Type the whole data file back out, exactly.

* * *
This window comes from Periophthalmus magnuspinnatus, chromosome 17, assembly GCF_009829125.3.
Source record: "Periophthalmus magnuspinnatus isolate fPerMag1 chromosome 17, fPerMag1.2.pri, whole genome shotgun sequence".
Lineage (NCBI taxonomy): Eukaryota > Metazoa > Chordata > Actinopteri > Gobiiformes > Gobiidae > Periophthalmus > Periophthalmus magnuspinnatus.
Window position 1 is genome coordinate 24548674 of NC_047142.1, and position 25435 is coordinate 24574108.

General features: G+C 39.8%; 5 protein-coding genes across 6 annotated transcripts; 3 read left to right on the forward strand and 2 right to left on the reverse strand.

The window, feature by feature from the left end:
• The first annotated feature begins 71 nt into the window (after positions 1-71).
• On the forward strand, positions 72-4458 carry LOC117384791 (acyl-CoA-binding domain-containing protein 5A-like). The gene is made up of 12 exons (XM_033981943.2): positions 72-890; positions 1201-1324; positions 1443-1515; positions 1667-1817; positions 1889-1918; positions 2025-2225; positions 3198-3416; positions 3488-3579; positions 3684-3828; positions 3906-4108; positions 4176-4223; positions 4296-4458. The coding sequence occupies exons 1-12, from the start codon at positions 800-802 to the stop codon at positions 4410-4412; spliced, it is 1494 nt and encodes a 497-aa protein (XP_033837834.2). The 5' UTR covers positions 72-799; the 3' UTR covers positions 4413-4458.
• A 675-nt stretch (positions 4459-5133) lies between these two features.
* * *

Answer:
This window comes from Periophthalmus magnuspinnatus, chromosome 17, assembly GCF_009829125.3.
Source record: "Periophthalmus magnuspinnatus isolate fPerMag1 chromosome 17, fPerMag1.2.pri, whole genome shotgun sequence".
Lineage (NCBI taxonomy): Eukaryota > Metazoa > Chordata > Actinopteri > Gobiiformes > Gobiidae > Periophthalmus > Periophthalmus magnuspinnatus.
Window position 1 is genome coordinate 24548674 of NC_047142.1, and position 25435 is coordinate 24574108.

General features: G+C 39.8%; 5 protein-coding genes across 6 annotated transcripts; 3 read left to right on the forward strand and 2 right to left on the reverse strand.

The window, feature by feature from the left end:
• The first annotated feature begins 71 nt into the window (after positions 1-71).
• On the forward strand, positions 72-4458 carry LOC117384791 (acyl-CoA-binding domain-containing protein 5A-like). The gene is made up of 12 exons (XM_033981943.2): positions 72-890; positions 1201-1324; positions 1443-1515; positions 1667-1817; positions 1889-1918; positions 2025-2225; positions 3198-3416; positions 3488-3579; positions 3684-3828; positions 3906-4108; positions 4176-4223; positions 4296-4458. The coding sequence occupies exons 1-12, from the start codon at positions 800-802 to the stop codon at positions 4410-4412; spliced, it is 1494 nt and encodes a 497-aa protein (XP_033837834.2). The 5' UTR covers positions 72-799; the 3' UTR covers positions 4413-4458.
• A 675-nt stretch (positions 4459-5133) lies between these two features.